What is a financial intermediary?
A financial intermediary is an entity that acts as an intermediary between two parties in a financial transaction, such as a commercial bank, investment bank, mutual fund or pension fund. Financial intermediaries offer the average consumer many benefits, including the security, liquidity, and economies of scale involved in banking and asset management. While technological advances have the potential to eliminate financial intermediation in some areas, such as investing, in other areas of finance, including banking and insurance, the threat of disintermediation is much smaller.
- Financial intermediaries act as middlemen in financial transactions, usually between banks or funds.
- These intermediaries help create efficient markets and reduce the cost of doing business.
- Intermediaries can provide leasing or factoring services, but do not accept deposits from the public.
- Financial intermediaries provide benefits such as sharing risks, reducing costs and providing economies of scale.
How Financial Intermediation Works
Non-bank financial intermediaries do not accept deposits from the public. Intermediaries can provide factoring, leasing, insurance plans or other financial services. Many intermediaries participate in stock exchanges and utilize long-term plans to manage and develop their funds. The overall economic stability of a country can be reflected through the activities of financial intermediaries and the development of the financial services industry.
Financial intermediaries move funds from those with excess capital to those in need. This process creates efficient markets and reduces the cost of doing business. For example, financial advisors connect with clients by purchasing insurance, stocks, bonds, real estate, and other assets.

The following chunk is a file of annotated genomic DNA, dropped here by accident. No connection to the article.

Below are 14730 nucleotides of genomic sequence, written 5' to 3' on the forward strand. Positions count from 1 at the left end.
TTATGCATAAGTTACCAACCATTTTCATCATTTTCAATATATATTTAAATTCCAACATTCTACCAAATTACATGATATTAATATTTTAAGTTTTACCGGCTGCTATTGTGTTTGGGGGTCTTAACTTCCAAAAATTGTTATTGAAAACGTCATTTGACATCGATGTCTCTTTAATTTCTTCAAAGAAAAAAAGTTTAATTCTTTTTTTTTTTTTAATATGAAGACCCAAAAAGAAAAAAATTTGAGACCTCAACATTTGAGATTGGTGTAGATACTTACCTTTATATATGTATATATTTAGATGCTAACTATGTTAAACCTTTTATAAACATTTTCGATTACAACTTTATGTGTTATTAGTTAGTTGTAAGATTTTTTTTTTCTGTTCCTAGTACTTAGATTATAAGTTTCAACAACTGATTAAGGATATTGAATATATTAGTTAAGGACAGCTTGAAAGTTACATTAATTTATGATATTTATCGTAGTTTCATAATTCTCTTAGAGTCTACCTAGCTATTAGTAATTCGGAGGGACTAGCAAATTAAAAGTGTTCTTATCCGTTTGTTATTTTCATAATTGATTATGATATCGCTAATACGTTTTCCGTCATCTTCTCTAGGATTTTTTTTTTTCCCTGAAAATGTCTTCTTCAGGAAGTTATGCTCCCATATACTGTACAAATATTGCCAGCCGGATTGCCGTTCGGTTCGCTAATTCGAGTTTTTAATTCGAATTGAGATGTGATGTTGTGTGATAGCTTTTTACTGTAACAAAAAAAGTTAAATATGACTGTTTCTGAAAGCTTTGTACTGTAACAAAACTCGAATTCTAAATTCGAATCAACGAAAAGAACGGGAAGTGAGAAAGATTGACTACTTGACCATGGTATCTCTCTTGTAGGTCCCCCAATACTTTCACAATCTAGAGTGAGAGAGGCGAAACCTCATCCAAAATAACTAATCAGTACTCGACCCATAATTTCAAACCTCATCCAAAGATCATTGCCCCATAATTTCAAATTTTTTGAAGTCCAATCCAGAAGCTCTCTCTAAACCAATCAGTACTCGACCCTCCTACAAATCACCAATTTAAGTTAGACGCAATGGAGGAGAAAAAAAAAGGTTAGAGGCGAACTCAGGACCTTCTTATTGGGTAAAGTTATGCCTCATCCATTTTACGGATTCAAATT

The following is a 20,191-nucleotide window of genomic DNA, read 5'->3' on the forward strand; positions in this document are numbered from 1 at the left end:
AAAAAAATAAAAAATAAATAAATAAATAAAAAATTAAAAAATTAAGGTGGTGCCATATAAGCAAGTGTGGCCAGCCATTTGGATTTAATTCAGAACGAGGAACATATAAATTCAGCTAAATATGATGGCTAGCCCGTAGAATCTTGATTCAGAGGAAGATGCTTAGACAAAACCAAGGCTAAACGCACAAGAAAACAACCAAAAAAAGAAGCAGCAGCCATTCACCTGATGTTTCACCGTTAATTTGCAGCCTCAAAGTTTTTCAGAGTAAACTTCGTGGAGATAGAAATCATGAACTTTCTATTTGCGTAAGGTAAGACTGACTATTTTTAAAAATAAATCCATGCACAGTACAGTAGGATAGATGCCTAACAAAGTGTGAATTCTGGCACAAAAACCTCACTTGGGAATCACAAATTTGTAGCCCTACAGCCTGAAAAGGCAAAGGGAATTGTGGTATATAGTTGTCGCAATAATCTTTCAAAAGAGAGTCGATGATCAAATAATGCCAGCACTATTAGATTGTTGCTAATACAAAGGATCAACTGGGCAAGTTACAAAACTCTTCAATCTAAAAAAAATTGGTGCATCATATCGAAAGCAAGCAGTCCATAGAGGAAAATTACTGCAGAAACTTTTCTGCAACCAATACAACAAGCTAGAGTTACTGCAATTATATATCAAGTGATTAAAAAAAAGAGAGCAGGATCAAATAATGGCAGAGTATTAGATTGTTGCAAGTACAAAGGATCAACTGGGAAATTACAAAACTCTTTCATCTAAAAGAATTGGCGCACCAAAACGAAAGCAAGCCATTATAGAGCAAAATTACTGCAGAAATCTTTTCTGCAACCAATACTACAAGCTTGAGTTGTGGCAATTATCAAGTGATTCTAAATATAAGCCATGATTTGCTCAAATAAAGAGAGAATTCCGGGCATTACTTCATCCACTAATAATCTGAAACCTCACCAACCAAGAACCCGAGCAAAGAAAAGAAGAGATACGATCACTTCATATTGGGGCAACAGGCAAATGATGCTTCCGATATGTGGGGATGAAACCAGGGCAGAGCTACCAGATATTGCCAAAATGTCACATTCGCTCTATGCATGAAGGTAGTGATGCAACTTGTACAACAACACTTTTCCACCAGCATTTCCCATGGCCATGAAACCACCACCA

Banks connect borrowers and lenders by providing funds from other financial institutions and the Federal Reserve. Insurance companies collect premiums for policies and provide policy benefits. Pension funds collect funds on behalf of members and distribute payments to pensioners.
Types of Financial Intermediaries
Mutual funds actively manage the capital pooled by shareholders. A fund manager connects with shareholders by buying shares in companies he expects to outperform the market. By doing so, managers provide assets to shareholders, capital to companies, and liquidity to markets.
The benefits of financial intermediation
Through financial intermediaries, depositors can pool their funds, enabling them to make substantial investments, which in turn benefit the entities in which they invest. At the same time, financial intermediaries share risk by spreading funds across various investments and loans. Loans benefit households and countries by enabling them to spend more money than they currently do.
Financial intermediation also offers the benefit of reducing costs in several ways. For example, they can leverage economies of scale to professionally assess the credit profile of potential borrowers and maintain records and profiles in a cost-effective manner. Finally, if financial intermediaries do not exist, they reduce the cost of many financial transactions that individual investors must conduct.
example of financial intermediary
In July 2016, the European Commission adopted two new financial instruments for European Structural and Investment (ESI) fund investments. The goal is to create easier access to funding for start-ups and promoters of urban development projects. Loans, equity, guarantees, and other financial instruments attract more public and private funding sources that can be reinvested over multiple cycles than grants.
One such vehicle is the Co-Investment Vehicle, which aims to finance start-ups through a collective investment scheme managed by a major financial intermediary to develop their business models and attract additional financial support. The European Commission estimates a total investment of around 15 million euros (approximately US$17.75 million) from public and private resources per SME.